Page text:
Additionally, there’s a growing trend toward incorporating motion design into websites. Interactive elements, animations, and transitions are becoming common features, making sites more dynamic and engaging.

Lastly, the role increasingly overlaps with other roles, such as web developer and SEO specialist. Modern designers are expected to have a basic understanding of coding and SEO principles to effectively collaborate with other teams involved in building and promoting a website.

Employment projections for web designers

Web designers fall under the “Web Developers and Digital Designers” category, according to the Bureau of Labor Statistics (BLS). Employment in this category is projected to grow 23 percent through 2031, much faster than the average for all occupations. The increasing popularity of mobile devices and e-commerce largely drives the growth. 

Given the growing complexity of website design and the need for businesses to stay current with web technology and design trends, professionals with up-to-date programming skills and an understanding of UX and SEO principles will likely have the best job prospects.

Web designer career tips

Keep up with design trends

The field of web design is constantly evolving, with new trends emerging regularly. To stay relevant and competitive, staying informed about the latest design trends and techniques is important. Regularly browse design websites, attend webinars, and follow industry thought leaders to keep your knowledge up-to-date.

Understand user experience principles

UX is a vital aspect of web design. A website should not only look good but also be easy to navigate and interact with. Understanding UX principles will allow you to create websites that meet users’ needs and provide a positive experience.

Master relevant design software

Proficiency in design software is a must. Tools such as Adobe Photoshop, Illustrator, Sketch, and prototyping tools like Figma or InVision are commonly used in the industry. Regularly update your skills and stay informed about new tools and software.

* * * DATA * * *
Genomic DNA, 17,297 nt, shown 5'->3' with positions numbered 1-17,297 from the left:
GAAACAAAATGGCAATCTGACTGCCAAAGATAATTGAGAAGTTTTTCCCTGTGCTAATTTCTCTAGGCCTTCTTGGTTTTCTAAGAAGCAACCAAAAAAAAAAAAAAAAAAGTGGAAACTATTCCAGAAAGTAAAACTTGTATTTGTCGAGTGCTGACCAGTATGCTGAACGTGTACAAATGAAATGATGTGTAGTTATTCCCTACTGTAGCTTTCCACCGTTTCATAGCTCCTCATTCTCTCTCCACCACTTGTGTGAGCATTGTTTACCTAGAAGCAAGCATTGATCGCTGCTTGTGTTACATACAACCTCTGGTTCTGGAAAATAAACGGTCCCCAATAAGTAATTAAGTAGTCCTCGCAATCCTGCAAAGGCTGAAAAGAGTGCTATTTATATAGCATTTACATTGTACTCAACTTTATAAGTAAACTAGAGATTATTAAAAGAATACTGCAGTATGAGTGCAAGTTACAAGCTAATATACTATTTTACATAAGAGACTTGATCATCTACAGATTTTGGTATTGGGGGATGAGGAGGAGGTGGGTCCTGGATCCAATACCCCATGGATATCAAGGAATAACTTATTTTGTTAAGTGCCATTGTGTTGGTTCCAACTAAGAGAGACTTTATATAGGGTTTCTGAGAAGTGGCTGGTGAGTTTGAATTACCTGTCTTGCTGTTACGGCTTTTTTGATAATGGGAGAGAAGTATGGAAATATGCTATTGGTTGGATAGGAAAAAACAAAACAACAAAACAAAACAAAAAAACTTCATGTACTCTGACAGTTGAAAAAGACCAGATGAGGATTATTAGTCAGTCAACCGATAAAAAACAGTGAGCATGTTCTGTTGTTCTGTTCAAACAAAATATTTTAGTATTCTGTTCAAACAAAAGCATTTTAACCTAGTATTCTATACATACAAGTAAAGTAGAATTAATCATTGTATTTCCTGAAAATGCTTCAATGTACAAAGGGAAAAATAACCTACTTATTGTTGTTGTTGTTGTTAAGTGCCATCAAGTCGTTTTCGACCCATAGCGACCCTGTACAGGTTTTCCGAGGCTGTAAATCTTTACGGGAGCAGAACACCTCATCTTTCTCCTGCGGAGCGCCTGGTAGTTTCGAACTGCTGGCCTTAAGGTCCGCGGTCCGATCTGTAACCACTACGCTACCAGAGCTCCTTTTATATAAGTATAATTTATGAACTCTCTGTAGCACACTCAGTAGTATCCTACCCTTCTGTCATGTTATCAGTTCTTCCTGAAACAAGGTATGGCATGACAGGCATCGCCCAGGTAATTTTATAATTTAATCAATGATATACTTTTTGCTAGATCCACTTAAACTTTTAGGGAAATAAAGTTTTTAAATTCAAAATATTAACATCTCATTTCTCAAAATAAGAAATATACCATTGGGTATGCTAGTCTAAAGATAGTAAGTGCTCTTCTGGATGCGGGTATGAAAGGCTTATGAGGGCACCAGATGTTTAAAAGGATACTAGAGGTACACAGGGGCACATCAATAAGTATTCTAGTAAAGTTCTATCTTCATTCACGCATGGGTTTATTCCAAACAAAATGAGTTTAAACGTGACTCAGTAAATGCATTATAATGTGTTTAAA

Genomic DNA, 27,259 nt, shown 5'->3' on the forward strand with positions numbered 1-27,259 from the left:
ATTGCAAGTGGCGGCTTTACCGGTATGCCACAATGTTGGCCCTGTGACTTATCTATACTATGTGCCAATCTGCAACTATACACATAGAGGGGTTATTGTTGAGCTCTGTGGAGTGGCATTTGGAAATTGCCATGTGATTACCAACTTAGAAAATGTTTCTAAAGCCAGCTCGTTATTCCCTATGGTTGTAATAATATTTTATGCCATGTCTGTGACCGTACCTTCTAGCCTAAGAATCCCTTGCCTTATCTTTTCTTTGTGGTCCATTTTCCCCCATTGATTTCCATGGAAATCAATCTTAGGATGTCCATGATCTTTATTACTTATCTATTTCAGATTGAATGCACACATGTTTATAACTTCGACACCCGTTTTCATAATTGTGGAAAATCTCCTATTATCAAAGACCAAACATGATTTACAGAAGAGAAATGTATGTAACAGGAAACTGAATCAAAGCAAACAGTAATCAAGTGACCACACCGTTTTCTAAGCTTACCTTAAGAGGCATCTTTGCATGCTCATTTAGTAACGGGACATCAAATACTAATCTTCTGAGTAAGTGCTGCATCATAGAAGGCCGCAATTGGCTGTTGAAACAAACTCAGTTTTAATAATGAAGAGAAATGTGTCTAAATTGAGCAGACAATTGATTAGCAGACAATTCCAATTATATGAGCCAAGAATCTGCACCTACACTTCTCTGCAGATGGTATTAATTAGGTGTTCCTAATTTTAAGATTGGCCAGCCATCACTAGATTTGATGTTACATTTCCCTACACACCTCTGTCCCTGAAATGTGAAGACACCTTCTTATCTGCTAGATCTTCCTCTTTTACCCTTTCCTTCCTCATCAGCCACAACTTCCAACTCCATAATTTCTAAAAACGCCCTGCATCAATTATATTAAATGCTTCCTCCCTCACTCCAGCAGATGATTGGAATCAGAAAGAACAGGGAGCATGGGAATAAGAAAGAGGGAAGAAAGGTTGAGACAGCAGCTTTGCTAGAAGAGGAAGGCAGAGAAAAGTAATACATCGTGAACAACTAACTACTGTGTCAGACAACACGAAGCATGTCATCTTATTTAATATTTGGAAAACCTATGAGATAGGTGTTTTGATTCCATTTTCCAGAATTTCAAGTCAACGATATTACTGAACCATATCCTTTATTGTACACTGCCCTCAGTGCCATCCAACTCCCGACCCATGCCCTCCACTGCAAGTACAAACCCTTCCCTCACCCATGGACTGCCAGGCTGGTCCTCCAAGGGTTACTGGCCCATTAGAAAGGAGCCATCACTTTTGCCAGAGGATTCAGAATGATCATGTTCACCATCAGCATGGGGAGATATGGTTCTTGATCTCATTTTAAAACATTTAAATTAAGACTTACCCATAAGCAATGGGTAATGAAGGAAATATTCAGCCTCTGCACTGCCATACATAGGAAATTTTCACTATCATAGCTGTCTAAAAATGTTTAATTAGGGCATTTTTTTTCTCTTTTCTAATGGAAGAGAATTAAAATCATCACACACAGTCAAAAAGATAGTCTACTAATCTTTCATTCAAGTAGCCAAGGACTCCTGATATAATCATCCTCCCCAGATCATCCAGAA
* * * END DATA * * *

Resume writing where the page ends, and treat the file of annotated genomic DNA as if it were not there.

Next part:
Build a professional network

Networking can provide valuable insights, learning opportunities, and potential collaborations. Consider joining professional associations and communities related to web design, such as:

  • American Institute of Graphic Arts (AIGA)
  • Interaction Design Association (IxDA)
  • User Experience Professionals Association (UXPA)

Familiarize yourself with coding basics

While not all designers need to code, having a basic understanding of languages like HTML, CSS, and JavaScript can give you an edge. This knowledge will allow you to collaborate better with developers and create more realistic designs that consider the limitations and possibilities of the web.

Implement continuous learning

Web design is a field that changes quickly. Continuous learning is key to staying current and expanding your skills. Some areas to focus on could include:

  • Responsive design techniques
  • Accessibility standards
  • New design software or tools
  • UX/UI design principles

Prioritize website accessibility

Designing websites that are accessible to all users, including those with disabilities, is crucial. Familiarize yourself with web accessibility standards and incorporate these principles into your design process.

Maintain a strong online portfolio

A well-curated portfolio can showcase your skills, creativity, and growth as a designer. Regularly update your portfolio with your best work, and ensure it’s easily accessible to potential clients or employers.

Where the web designer jobs are

Top companies

  • Google
  • Facebook
  • Amazon
  • Adobe
  • Various Digital Agencies

Top states

  • California
  • New York
  • Texas
  • Washington
  • Illinois

Top job sites

  • zengig
  • Indeed
  • Glassdoor
  • Behance
  • Upwork


What are some common mistakes web designers should avoid?

Some common mistakes they should avoid include neglecting mobile and responsive design, using excessive or unnecessary animations, and overloading pages with too much information or visual clutter. 

Additionally, they should avoid using inaccessible designs or ignoring usability principles, as these can create barriers for users with disabilities. To prevent these issues, professionals in this role should follow best practices for usability, accessibility, and responsive design, and test their work across various devices and platforms.

What skills are necessary for a web designer?